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New Positions in Contemporary African Photography
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The selection of artists provoked familiar comment on the politicsof representation and underscored the precarious circumstances of "established" contemporary photographers. Representation of female photographers was carefully balanced, and eight of the fifteen women werefrom North Africa and had already distinguished themselves on numerous occasions in solo or group presentations. Yto Barrada (who studiedat the ICP and deserved a solo exhibit in this highly regarded venue) needed no introduction, nor did Lara Baladi with her kaleidoscopic photomontages and installations. One notable attribute was the proportion of photographers who live and work in primarily Muslim countries. For the most part, the artists on display at Icy were slotted in contemporary art networks and galleries. Those who saw the biennale shows in Bamako, Dakar, Photo Espana, and London's 'Africa 05" found nothing new at ICP.

The organizers' laudable efforts to distance the public from cliched images of Africa promoted by Western media failed to mask the absence of a truly innovative approach to the work presented in the exhibit. We are hopefully past the point now when the adjective 'African" should be relied upon to hold a show together. Beyond this, it would have been interesting to learn more about the daily lives and workingconditions of the artists, such as the lack of recognition in their country of origin and the vagaries of international art markets. Withthe exception of South Africa, contemporary photography in Africa ismarginalized.

The Bamako festival, an international biennale venue, struggles to attract a local audience. Still, there are numerous artists who are keeping themselves busy, and it is not clear Enwezor tookthe time to find out what was happening locally despite extensive travel. It goes without saying that the funders, backers, and intended audience are all aspects of these limitations.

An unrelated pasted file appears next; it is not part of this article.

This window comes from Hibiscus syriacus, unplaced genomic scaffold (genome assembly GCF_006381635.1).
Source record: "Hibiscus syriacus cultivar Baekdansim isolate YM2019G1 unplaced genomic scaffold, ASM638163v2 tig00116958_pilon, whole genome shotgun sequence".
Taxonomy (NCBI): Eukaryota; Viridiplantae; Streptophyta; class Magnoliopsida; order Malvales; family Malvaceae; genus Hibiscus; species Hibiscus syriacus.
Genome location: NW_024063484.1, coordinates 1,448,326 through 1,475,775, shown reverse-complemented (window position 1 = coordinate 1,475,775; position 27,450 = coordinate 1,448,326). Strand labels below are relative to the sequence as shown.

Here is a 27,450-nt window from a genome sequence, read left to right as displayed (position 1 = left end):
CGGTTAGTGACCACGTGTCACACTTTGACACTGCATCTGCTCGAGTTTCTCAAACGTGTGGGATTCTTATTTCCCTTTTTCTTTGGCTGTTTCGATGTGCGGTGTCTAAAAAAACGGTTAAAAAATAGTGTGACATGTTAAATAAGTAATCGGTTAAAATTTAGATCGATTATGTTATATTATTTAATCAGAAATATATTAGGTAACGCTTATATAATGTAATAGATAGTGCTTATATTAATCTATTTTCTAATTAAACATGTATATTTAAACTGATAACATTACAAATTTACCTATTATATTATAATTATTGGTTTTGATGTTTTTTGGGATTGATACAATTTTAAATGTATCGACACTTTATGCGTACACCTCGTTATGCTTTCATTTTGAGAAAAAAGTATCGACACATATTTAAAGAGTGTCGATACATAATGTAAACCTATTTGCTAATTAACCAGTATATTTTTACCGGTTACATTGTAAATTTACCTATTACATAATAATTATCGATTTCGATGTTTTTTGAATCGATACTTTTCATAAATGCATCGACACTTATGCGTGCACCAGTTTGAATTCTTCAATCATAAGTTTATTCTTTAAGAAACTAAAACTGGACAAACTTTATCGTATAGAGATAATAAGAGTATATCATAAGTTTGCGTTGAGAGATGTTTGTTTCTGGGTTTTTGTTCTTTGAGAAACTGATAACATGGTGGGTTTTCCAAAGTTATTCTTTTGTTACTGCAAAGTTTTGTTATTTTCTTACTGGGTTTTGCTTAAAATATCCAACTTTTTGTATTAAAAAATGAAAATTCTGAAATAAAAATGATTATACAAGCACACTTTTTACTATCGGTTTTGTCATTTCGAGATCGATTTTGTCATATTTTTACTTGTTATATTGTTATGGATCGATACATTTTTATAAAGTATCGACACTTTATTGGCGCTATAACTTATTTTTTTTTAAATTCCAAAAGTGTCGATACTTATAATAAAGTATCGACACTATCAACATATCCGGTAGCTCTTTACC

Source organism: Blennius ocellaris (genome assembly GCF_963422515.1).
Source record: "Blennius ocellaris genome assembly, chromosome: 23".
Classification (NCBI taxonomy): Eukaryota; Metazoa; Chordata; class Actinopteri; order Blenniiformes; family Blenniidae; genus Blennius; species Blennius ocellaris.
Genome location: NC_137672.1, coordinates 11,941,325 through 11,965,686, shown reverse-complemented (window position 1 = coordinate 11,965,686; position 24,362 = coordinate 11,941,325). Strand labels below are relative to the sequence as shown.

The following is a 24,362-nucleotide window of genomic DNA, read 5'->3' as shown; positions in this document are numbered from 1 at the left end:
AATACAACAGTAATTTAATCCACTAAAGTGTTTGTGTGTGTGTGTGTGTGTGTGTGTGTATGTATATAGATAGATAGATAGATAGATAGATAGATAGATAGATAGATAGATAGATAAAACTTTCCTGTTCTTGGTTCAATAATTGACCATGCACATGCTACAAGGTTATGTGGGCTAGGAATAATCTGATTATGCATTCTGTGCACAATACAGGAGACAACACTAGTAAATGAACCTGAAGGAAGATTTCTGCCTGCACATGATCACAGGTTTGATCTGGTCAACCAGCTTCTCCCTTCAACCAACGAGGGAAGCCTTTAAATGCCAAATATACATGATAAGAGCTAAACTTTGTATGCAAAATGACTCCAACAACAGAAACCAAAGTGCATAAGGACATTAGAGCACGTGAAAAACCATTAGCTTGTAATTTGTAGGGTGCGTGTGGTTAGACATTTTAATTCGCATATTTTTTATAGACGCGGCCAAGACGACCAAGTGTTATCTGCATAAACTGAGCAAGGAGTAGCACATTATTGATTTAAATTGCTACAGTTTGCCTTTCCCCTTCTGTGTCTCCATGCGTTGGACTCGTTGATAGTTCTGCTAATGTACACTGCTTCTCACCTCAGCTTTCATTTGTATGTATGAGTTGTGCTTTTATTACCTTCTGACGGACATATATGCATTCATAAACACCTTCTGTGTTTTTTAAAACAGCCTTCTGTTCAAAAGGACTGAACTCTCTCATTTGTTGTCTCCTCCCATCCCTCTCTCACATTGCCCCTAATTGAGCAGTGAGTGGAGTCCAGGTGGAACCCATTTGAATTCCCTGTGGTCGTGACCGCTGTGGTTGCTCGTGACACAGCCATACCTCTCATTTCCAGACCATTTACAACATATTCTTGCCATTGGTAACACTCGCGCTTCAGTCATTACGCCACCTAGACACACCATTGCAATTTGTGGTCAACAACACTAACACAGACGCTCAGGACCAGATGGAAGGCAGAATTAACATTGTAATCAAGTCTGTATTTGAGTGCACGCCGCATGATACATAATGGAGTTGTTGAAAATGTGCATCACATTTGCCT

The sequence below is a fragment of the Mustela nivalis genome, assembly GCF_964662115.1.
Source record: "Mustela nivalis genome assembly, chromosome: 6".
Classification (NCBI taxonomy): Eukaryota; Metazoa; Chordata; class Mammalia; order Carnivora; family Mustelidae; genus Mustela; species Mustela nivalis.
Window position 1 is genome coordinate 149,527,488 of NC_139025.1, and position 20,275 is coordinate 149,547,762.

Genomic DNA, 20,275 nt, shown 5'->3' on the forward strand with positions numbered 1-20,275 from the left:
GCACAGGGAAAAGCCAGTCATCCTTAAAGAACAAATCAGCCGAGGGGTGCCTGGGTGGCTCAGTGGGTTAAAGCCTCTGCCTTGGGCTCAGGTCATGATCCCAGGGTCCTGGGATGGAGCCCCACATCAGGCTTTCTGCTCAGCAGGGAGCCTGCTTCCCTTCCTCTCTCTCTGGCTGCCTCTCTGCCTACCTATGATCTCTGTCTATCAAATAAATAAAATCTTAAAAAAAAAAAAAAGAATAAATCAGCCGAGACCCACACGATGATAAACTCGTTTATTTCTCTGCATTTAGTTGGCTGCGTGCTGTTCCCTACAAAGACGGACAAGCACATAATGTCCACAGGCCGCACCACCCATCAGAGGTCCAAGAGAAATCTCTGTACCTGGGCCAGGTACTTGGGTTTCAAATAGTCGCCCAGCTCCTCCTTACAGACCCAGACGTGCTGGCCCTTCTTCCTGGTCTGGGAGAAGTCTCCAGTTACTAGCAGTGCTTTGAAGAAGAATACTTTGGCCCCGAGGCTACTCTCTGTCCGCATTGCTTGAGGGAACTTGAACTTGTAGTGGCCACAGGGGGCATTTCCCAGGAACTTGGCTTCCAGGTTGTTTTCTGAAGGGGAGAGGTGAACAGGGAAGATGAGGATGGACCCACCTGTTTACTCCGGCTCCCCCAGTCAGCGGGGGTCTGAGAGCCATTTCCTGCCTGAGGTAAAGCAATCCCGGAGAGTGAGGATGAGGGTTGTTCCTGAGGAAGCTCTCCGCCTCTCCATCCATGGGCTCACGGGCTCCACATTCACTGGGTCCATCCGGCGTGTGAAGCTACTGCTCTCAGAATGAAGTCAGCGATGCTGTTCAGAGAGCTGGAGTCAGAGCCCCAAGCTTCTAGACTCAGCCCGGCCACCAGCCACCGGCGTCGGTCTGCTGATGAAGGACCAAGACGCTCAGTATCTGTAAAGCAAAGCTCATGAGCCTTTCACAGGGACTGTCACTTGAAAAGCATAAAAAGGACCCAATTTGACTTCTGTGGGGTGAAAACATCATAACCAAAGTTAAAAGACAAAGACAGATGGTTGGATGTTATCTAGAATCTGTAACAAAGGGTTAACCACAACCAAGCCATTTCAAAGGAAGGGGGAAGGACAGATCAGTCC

Enwezor is perhaps the most powerfully adept force in getting these kinds of artists seen in mainstream New York venues, no mean feat. Nor is gathering together the resources to publish a lavish exhibition catalogue, which is, to paraphrase Salah Hassan, the very basis forthe history of art. A fraction of these artists' former venues have had the means to fund quality illustrated publications. The opportunity to linger over pictures is perhaps "Snap Judgments"' most formidable contribution.

"Snap Judgments" traveled to Miami Art Central, Miami, through August 27, 2006. The exhibition catalogue, Snap Judgments: New Positionsin Contemporary African Photography, edited by Okwui Enzwezor (NY: ICP, 2006), is available from the icy store (shopping.icp.org/store; 212-857-9725) for $65.00.

Erin Haney is a visiting scholar at the National Museum of AfricanArt. She is currently curating a show on photographic history in Africa for the Davis Museum and Cultural Center.

Erika Nimis received her PhD in African history from the University of Pantheon-Sorbonne, Paris, in 2003. She is presently a postdoctoral fellow at the Laval University, Quebec City. She is the author of three books on Malian and West African photography,



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